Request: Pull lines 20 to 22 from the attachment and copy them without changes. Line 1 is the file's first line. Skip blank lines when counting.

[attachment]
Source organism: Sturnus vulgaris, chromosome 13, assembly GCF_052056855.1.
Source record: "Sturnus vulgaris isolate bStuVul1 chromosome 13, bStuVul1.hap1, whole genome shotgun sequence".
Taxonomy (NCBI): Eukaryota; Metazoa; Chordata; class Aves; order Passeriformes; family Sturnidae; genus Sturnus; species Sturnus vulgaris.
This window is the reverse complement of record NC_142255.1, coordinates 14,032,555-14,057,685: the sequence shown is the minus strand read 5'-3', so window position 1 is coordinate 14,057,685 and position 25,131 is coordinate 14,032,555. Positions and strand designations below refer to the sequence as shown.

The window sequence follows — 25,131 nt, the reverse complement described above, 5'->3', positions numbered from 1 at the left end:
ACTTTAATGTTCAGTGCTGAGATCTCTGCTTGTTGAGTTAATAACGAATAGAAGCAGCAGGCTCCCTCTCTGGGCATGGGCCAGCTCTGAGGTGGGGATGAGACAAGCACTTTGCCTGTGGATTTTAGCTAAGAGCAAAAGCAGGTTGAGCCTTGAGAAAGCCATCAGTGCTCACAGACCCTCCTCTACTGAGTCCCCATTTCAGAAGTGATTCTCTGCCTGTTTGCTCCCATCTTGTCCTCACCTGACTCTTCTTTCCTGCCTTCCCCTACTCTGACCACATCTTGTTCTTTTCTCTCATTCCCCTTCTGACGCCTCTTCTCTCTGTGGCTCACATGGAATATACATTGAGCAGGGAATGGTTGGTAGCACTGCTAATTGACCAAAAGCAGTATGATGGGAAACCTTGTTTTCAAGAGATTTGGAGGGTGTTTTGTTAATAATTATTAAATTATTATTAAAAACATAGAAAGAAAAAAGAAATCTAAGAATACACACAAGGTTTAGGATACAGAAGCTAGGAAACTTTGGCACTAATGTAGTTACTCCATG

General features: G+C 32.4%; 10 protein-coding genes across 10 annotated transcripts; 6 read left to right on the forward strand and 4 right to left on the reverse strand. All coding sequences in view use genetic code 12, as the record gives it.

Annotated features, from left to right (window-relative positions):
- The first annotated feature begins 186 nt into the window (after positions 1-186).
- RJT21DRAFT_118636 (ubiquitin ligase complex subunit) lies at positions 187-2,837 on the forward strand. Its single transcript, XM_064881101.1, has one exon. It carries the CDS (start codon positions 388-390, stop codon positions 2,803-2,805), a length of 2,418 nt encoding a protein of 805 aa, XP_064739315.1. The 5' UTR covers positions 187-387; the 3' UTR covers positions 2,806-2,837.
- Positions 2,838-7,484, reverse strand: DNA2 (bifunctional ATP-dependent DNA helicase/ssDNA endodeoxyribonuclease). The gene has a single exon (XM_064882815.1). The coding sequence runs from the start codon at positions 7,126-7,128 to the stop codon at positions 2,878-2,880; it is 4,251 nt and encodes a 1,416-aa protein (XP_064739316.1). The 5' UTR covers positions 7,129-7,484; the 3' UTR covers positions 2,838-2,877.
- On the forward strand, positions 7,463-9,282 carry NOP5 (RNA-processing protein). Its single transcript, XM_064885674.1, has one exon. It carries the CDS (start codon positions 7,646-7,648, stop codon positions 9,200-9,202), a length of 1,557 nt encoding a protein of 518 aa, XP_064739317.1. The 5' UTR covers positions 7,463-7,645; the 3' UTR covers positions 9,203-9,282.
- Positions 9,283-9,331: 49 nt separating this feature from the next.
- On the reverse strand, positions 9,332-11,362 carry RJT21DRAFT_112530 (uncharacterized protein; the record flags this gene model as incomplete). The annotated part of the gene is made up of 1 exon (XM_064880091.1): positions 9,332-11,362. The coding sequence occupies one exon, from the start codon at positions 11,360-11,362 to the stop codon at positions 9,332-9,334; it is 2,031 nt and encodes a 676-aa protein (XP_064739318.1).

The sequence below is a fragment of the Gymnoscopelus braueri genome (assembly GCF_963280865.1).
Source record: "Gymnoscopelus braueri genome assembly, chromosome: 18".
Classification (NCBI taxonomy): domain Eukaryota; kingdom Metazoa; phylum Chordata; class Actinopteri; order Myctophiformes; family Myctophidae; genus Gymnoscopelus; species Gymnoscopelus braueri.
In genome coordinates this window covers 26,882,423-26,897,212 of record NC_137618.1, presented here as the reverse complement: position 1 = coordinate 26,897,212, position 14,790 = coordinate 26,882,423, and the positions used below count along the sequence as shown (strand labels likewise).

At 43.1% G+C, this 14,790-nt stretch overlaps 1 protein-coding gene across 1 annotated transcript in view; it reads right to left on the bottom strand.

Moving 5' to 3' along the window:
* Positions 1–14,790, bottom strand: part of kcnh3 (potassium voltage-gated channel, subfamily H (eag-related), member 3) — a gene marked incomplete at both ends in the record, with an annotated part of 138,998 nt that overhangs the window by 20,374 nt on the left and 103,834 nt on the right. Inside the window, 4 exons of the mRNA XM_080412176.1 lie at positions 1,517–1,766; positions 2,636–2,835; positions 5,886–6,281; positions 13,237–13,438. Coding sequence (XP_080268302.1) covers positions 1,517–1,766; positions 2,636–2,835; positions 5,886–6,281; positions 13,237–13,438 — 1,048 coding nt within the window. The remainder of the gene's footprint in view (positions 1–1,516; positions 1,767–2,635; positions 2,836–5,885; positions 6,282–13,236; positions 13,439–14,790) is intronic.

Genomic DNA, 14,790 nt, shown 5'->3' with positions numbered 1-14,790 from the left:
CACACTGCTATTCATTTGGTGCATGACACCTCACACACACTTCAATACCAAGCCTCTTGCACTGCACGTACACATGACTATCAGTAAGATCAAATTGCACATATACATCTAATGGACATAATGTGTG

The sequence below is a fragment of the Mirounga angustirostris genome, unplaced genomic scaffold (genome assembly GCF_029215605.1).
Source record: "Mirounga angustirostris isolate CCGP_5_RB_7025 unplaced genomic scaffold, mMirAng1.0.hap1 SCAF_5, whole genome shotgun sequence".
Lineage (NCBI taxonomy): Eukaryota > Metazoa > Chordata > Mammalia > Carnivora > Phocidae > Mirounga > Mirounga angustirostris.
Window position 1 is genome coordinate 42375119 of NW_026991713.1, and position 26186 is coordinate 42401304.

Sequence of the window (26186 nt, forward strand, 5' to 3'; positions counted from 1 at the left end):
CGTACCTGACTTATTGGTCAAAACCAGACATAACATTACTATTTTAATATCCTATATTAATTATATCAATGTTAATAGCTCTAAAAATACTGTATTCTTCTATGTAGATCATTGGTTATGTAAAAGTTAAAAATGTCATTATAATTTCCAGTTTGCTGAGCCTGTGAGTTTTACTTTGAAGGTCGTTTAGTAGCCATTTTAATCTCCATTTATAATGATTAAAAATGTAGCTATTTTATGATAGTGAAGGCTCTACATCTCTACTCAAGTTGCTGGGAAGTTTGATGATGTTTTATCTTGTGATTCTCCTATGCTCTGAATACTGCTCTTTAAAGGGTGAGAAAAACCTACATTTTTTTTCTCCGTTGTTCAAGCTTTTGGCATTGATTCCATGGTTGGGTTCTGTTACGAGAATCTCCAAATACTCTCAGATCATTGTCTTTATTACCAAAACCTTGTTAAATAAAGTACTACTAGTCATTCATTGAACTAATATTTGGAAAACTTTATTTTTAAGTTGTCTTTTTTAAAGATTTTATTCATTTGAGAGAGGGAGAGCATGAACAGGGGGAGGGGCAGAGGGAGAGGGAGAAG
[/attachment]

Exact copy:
Moving 5' to 3' along the window:
* Positions 1–14,790, bottom strand: part of kcnh3 (potassium voltage-gated channel, subfamily H (eag-related), member 3) — a gene marked incomplete at both ends in the record, with an annotated part of 138,998 nt that overhangs the window by 20,374 nt on the left and 103,834 nt on the right. Inside the window, 4 exons of the mRNA XM_080412176.1 lie at positions 1,517–1,766; positions 2,636–2,835; positions 5,886–6,281; positions 13,237–13,438. Coding sequence (XP_080268302.1) covers positions 1,517–1,766; positions 2,636–2,835; positions 5,886–6,281; positions 13,237–13,438 — 1,048 coding nt within the window. The remainder of the gene's footprint in view (positions 1–1,516; positions 1,767–2,635; positions 2,836–5,885; positions 6,282–13,236; positions 13,439–14,790) is intronic.

Genomic DNA, 14,790 nt, shown 5'->3' with positions numbered 1-14,790 from the left: